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Irish sub-prime mortgage arrears are going through the roof

Loans from so-called sub-prime lenders are four times more likely to be in arrears than those from the mainstream banks

Auctioneers Windows Source: Sam Boal/Photocall Ireland

MORTGAGE ARREARS TO so-called sub-prime lenders in Ireland are increasing at a rate of knots.

19,935 mortgage loans issued by such lenders were in arrears of more than 90 days as at end December 2014, an increase of almost 2,000 since end September.

Similarly, the sub-prime sector now accounts for almost 20% of all residential loans in arrears of more than 90 days, up from 15.5% at end September.

The information was revealed in the Dáil by finance minister Michael Noonan in response to a question from Fianna Fáil’s Michael McGrath.

Legislation To Tackle Home Repossessions Michael McGrath Source: Mark Stedman/Photocall Ireland

McGrath claims that the rate of arrears for those who took out mortgages with sub-prime lenders stands at over 50%, meaning people with such a loan are four times more likely to be in arrears than if they took a loan with one of the mainstream banks.

“The first proposal I would make it to extend the Mortgage Arrears Resolution Targets to the (sub-prime) sector,” he said.

Currently the government’s plan for distressed mortgages applies only to the six main Irish banks.

While there has been some slowing of the arrears rate in the wider market, there has been no progress in dealing with the specific issues around sub-prime lenders with the level of arrears consistently above 50%.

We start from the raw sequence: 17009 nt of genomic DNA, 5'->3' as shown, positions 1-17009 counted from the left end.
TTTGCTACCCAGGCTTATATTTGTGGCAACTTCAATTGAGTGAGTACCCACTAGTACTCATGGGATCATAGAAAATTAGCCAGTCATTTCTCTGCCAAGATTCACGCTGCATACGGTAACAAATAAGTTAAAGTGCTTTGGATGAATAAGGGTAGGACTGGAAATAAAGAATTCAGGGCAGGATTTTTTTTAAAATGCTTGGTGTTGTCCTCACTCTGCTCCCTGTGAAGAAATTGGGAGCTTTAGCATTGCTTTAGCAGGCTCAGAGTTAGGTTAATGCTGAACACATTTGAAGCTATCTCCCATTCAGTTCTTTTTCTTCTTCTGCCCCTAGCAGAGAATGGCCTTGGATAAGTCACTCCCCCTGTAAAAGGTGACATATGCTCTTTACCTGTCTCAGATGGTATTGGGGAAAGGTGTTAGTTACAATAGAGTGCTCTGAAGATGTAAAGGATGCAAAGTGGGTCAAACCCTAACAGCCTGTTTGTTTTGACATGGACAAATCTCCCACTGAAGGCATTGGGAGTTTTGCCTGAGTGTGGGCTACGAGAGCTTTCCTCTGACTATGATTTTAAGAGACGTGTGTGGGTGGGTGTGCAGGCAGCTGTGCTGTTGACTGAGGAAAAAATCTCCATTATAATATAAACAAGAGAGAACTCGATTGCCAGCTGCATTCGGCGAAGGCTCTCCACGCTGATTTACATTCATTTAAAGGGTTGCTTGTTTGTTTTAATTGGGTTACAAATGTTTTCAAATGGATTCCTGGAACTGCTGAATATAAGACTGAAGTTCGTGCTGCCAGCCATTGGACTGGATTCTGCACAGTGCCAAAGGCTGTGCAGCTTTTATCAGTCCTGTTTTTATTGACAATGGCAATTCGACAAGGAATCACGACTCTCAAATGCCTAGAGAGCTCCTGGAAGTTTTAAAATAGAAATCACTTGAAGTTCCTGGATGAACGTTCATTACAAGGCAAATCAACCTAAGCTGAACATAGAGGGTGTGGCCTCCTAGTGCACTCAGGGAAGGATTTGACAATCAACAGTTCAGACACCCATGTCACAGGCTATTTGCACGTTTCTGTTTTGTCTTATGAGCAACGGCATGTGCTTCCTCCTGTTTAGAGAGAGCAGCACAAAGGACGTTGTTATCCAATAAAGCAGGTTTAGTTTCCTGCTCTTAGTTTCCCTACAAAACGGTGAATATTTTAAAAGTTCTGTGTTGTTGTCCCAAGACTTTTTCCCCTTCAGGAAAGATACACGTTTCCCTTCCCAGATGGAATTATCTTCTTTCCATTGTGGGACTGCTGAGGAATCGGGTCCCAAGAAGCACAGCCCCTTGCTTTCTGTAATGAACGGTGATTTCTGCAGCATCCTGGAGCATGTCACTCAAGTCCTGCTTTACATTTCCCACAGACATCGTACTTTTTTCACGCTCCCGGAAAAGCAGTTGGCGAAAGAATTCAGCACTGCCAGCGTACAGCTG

In fact it is going in the wrong direction. Indications from the courts are that there has been a significant ramping up in the number of actions for repossession being taken with a large number of these from the sub-prime sector.
This issue is now reaching a crisis point and unless action is taken we will be facing a massive social problem

A recent RTE Prime Time documentary gave an indication of the perilous state of Ireland’s sub-prime sector.

Sub-prime loans in an Irish context are those granted by specialised lenders (the Home Funding Corporation Ltd. for example) to people who can not afford a house-deposit, who have a poor credit history, or who need a loan quickly.

Typically the loans are charged at a particularly high rate of interest, while the companies doing the lending tend to be extremely aggressive legally when it comes to reclaiming their loan from a client in arrears.

When it comes to the recent recession, sub-prime is a dirty phrase.

The sub-prime mortgage crisis in the US was one of the biggest contributors to the global credit crunch.

Huge swathes of loans to non-credit worthy homes and businesses led to banks the world over spiralling into crisis once those loans were inevitably defaulted on.

Read: Enda pledges action on mortgage crisis (and calls Fianna Fáil ‘arsonists’)

Read: ‘The banks weren’t showing compassion, they were waiting for an increase in property prices’

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